A few miles from the scene above we bagged a dentist at the bottom of a canyon. He’s been there for almost forty years, across the road from a mountain with a cross on top.
We had to divorce our old dentist after fourteen years. It was surprisingly difficult for me, although my wife was hot to bolt. I loved my hygienist and hated to leave; after all, your hygienist is the true face of the operation as the one you see most often. But whenever she had to summon the boss to check an x-ray or look at a tooth, I’d hear the shark theme from “Jaws” and my guts would turn ice-cold…
[Daa-DUM, daa-DUM, daa-DUM]
Less like a patient, more like prey.
I’m very fixed and loyal, though, and stuck it out. Also maybe scared to change: the devil you know, etc. Besides, sometimes I’d get away without another root canal and crown, and these little triumphs kept me going. My wife would get her teeth cleaned and nothing ever seemed to happen. I’d curse my luck and sob and dump another couple thousand on the Visa card. The money was outrageous. Not that I didn’t need the work, but it makes you wonder, and there were mistakes. And then my honey drew the short straw—and she decided she’d had enough. Primal fear about the cost, but more the lack of empathy. We had to take control. She also needed treatment right away.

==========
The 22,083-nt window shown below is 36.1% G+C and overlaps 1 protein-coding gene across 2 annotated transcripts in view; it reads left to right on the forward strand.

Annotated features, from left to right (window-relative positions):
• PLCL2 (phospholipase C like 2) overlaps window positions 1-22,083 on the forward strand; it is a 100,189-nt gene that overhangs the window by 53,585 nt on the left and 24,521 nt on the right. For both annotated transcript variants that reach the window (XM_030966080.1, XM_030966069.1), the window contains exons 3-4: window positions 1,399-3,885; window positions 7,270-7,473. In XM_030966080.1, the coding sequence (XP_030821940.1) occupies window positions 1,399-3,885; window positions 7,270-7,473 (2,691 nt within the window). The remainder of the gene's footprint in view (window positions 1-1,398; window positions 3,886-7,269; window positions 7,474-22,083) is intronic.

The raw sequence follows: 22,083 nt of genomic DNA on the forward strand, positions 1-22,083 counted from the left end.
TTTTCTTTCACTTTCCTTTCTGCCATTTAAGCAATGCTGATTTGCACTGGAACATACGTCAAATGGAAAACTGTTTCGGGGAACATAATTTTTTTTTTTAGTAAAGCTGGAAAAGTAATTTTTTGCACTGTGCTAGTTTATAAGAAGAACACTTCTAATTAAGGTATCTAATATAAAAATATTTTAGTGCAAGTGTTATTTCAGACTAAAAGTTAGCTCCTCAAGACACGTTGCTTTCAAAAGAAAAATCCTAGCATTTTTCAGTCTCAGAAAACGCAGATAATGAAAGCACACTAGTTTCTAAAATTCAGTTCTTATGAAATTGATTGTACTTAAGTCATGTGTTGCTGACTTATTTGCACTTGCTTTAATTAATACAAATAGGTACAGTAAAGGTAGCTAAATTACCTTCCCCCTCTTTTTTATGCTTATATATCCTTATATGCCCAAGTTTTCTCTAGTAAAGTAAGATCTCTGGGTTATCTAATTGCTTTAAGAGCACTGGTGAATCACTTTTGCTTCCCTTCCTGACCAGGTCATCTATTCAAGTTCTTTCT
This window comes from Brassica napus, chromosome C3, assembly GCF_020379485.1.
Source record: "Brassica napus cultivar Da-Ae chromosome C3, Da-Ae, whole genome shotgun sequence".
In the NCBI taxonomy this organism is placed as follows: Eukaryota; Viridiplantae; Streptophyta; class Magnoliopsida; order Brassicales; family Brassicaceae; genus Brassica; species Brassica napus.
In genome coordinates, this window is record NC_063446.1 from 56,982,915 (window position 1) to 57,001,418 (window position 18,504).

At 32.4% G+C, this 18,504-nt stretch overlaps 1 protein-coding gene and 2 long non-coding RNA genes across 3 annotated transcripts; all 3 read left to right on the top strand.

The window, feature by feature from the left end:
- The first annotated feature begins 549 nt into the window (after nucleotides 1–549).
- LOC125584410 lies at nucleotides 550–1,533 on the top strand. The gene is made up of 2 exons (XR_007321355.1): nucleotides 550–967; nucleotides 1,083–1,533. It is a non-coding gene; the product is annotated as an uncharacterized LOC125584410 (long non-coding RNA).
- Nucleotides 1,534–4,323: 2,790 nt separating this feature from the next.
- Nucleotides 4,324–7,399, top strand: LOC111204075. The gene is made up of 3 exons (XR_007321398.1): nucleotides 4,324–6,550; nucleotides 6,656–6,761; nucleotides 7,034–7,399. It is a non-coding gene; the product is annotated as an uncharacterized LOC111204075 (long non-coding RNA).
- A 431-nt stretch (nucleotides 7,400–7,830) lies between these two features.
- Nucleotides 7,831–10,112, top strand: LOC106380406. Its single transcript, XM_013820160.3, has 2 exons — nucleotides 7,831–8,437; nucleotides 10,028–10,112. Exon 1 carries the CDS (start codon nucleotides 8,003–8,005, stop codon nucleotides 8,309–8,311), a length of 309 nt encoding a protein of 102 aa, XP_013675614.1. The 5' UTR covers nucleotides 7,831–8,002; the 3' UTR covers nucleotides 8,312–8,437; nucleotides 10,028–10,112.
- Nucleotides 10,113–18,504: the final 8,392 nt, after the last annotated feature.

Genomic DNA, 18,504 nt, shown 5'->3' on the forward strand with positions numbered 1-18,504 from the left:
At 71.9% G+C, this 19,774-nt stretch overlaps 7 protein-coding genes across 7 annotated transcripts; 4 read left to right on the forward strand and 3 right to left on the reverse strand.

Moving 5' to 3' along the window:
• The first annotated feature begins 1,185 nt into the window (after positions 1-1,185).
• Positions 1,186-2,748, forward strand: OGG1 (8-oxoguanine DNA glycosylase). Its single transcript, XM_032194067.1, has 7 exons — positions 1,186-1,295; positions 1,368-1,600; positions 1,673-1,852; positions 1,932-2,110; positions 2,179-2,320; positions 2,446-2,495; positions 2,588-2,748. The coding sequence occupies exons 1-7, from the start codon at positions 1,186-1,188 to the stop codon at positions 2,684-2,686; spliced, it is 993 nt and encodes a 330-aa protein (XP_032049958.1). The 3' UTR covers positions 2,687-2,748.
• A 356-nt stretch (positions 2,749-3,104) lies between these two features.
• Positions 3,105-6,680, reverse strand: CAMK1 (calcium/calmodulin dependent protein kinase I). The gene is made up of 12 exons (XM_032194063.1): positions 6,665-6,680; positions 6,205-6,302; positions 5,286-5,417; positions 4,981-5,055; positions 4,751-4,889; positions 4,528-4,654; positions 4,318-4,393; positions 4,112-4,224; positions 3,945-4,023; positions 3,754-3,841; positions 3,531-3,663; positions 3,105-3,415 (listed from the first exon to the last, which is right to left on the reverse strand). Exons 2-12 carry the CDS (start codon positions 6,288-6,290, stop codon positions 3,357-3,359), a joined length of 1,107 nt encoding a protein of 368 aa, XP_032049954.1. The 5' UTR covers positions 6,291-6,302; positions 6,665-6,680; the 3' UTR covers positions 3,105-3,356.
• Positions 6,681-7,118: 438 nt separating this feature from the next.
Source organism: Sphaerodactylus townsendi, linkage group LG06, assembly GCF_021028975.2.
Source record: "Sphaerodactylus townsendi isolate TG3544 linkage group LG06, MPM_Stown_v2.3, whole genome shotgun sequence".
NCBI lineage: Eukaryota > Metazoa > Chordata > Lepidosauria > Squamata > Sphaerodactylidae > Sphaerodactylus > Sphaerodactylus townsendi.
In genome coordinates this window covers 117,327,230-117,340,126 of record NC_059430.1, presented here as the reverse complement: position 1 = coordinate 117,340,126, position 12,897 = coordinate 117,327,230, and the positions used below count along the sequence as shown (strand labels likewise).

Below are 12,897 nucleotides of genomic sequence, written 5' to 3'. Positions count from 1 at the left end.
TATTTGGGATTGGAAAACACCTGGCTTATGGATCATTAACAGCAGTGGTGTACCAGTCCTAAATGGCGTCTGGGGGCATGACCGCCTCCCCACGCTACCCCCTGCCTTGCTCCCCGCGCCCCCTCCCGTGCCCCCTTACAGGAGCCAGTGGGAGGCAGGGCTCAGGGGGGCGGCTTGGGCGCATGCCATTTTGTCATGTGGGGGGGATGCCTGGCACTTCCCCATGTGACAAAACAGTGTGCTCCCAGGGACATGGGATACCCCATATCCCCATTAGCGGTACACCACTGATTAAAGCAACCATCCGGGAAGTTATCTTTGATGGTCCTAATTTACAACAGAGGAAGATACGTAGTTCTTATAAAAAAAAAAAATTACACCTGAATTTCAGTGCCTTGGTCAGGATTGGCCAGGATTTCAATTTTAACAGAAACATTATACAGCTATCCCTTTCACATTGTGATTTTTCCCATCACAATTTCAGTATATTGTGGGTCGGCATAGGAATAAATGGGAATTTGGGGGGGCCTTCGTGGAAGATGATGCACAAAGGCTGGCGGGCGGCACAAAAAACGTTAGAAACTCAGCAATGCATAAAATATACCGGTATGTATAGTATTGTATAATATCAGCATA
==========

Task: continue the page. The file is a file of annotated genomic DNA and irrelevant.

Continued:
A friend who doesn’t live here now remembered being saved once by an unnamed dentist down the road, but no one I knew had a clue. I searched the Internet—it took a while—and came up with a photo. Identity confirmed! Thirty minutes away, but we got an appointment and checked him out. You get there by plunging deep into the canyon of the Rio Grande, a thrilling, gorgeous ride. It’s a different world at this guy’s place, all calm and competent and human. (He gave my wife a root canal today and changed to classical music for the pianist in his chair.) We’ll pay about a third less, too, but you know what?
We busted out. Now this will set the tone.